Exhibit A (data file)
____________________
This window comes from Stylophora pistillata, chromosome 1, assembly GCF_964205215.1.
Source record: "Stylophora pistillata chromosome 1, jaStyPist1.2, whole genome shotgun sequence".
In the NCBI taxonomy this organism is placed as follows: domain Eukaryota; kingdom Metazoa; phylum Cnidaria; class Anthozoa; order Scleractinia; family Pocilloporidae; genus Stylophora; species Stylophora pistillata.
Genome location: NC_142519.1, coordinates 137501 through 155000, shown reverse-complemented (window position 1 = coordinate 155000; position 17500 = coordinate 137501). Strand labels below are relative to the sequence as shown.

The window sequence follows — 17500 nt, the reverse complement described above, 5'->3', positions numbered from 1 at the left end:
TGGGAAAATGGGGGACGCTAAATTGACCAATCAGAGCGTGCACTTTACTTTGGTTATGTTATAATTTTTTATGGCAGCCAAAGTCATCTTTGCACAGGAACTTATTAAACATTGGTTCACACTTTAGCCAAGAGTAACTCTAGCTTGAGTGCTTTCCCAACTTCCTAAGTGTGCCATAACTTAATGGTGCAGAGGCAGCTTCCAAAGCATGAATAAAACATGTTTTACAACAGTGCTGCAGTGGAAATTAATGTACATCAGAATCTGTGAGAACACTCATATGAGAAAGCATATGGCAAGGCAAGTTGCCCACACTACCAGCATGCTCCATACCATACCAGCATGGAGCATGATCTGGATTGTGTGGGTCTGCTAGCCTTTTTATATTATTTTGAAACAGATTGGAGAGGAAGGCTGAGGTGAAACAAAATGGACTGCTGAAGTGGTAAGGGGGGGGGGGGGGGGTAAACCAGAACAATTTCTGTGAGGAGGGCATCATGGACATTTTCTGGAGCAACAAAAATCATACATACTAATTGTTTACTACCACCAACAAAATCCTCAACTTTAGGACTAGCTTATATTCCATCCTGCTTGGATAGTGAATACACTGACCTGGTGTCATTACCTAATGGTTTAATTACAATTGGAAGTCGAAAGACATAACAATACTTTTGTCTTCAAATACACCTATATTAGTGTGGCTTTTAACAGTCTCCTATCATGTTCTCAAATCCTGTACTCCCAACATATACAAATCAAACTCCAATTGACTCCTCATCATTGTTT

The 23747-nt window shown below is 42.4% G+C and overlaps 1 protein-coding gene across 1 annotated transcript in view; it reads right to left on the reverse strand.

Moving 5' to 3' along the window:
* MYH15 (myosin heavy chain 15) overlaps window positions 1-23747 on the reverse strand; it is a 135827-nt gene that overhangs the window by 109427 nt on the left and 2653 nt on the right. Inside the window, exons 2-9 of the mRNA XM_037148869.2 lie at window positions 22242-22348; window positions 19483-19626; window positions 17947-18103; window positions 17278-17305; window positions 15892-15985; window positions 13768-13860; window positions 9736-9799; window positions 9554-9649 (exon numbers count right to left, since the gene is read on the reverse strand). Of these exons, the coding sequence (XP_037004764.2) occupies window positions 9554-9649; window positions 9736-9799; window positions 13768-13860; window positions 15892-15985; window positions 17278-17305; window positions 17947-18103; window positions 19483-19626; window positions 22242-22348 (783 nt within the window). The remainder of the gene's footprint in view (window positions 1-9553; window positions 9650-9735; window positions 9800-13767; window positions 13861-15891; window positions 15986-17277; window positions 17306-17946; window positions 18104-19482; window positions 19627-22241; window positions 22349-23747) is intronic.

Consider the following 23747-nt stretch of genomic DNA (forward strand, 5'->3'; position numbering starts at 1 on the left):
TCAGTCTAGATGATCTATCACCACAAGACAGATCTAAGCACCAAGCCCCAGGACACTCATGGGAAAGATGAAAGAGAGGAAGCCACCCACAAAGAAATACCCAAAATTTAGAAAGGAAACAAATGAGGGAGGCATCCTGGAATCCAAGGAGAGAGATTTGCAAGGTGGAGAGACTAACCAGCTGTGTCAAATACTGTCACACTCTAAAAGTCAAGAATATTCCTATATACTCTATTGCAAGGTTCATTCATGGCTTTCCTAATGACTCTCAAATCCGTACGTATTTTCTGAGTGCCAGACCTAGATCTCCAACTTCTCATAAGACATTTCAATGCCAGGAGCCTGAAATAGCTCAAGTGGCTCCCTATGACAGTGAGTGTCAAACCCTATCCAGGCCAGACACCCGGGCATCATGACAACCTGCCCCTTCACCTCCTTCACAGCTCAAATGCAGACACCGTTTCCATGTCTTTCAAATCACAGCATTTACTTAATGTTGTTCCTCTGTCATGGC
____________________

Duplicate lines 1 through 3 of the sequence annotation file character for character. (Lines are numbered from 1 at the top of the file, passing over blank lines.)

This window comes from Stylophora pistillata, chromosome 1, assembly GCF_964205215.1.
Source record: "Stylophora pistillata chromosome 1, jaStyPist1.2, whole genome shotgun sequence".
In the NCBI taxonomy this organism is placed as follows: domain Eukaryota; kingdom Metazoa; phylum Cnidaria; class Anthozoa; order Scleractinia; family Pocilloporidae; genus Stylophora; species Stylophora pistillata.